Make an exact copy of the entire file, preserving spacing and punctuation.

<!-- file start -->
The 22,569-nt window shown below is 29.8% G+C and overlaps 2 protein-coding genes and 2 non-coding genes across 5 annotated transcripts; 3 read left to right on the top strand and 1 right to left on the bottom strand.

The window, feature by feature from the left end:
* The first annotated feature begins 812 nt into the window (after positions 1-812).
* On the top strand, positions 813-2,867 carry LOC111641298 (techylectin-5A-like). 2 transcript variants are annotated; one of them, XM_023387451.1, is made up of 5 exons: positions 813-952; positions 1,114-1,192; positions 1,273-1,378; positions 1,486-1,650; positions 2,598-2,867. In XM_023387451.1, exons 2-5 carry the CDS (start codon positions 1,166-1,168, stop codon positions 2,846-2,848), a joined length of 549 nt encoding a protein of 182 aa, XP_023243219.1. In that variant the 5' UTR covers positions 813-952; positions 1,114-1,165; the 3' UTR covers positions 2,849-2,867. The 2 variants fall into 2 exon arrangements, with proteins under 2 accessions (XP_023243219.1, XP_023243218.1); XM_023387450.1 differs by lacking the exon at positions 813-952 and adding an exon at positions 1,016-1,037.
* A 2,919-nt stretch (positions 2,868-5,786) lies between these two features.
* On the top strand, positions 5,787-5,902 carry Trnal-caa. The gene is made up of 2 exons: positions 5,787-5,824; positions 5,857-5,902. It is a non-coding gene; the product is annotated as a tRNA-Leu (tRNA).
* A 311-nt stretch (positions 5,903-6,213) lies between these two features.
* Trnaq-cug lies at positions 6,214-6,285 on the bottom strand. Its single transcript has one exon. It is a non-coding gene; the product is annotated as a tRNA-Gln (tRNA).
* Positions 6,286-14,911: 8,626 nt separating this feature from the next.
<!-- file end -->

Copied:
The 22,569-nt window shown below is 29.8% G+C and overlaps 2 protein-coding genes and 2 non-coding genes across 5 annotated transcripts; 3 read left to right on the top strand and 1 right to left on the bottom strand.

The window, feature by feature from the left end:
* The first annotated feature begins 812 nt into the window (after positions 1-812).
* On the top strand, positions 813-2,867 carry LOC111641298 (techylectin-5A-like). 2 transcript variants are annotated; one of them, XM_023387451.1, is made up of 5 exons: positions 813-952; positions 1,114-1,192; positions 1,273-1,378; positions 1,486-1,650; positions 2,598-2,867. In XM_023387451.1, exons 2-5 carry the CDS (start codon positions 1,166-1,168, stop codon positions 2,846-2,848), a joined length of 549 nt encoding a protein of 182 aa, XP_023243219.1. In that variant the 5' UTR covers positions 813-952; positions 1,114-1,165; the 3' UTR covers positions 2,849-2,867. The 2 variants fall into 2 exon arrangements, with proteins under 2 accessions (XP_023243219.1, XP_023243218.1); XM_023387450.1 differs by lacking the exon at positions 813-952 and adding an exon at positions 1,016-1,037.
* A 2,919-nt stretch (positions 2,868-5,786) lies between these two features.
* On the top strand, positions 5,787-5,902 carry Trnal-caa. The gene is made up of 2 exons: positions 5,787-5,824; positions 5,857-5,902. It is a non-coding gene; the product is annotated as a tRNA-Leu (tRNA).
* A 311-nt stretch (positions 5,903-6,213) lies between these two features.
* Trnaq-cug lies at positions 6,214-6,285 on the bottom strand. Its single transcript has one exon. It is a non-coding gene; the product is annotated as a tRNA-Gln (tRNA).
* Positions 6,286-14,911: 8,626 nt separating this feature from the next.